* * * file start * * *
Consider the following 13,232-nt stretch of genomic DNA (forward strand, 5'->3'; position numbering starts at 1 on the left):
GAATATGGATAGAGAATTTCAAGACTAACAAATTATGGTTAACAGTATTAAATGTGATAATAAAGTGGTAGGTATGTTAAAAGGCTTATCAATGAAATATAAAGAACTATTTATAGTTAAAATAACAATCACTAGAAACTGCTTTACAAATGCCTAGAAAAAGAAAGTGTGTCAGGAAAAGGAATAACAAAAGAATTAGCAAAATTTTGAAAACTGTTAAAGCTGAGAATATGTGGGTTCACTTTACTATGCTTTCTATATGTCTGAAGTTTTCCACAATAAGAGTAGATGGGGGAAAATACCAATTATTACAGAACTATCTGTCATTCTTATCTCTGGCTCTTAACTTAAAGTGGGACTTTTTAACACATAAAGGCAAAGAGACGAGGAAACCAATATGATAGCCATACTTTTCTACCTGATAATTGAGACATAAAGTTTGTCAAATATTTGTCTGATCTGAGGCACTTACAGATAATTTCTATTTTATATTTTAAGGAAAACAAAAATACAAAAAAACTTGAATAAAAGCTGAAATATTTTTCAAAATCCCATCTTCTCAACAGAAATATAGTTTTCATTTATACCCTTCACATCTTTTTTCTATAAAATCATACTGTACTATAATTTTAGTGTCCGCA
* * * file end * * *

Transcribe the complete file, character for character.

Consider the following 13,232-nt stretch of genomic DNA (forward strand, 5'->3'; position numbering starts at 1 on the left):
GAATATGGATAGAGAATTTCAAGACTAACAAATTATGGTTAACAGTATTAAATGTGATAATAAAGTGGTAGGTATGTTAAAAGGCTTATCAATGAAATATAAAGAACTATTTATAGTTAAAATAACAATCACTAGAAACTGCTTTACAAATGCCTAGAAAAAGAAAGTGTGTCAGGAAAAGGAATAACAAAAGAATTAGCAAAATTTTGAAAACTGTTAAAGCTGAGAATATGTGGGTTCACTTTACTATGCTTTCTATATGTCTGAAGTTTTCCACAATAAGAGTAGATGGGGGAAAATACCAATTATTACAGAACTATCTGTCATTCTTATCTCTGGCTCTTAACTTAAAGTGGGACTTTTTAACACATAAAGGCAAAGAGACGAGGAAACCAATATGATAGCCATACTTTTCTACCTGATAATTGAGACATAAAGTTTGTCAAATATTTGTCTGATCTGAGGCACTTACAGATAATTTCTATTTTATATTTTAAGGAAAACAAAAATACAAAAAAACTTGAATAAAAGCTGAAATATTTTTCAAAATCCCATCTTCTCAACAGAAATATAGTTTTCATTTATACCCTTCACATCTTTTTTCTATAAAATCATACTGTACTATAATTTTAGTGTCCGCA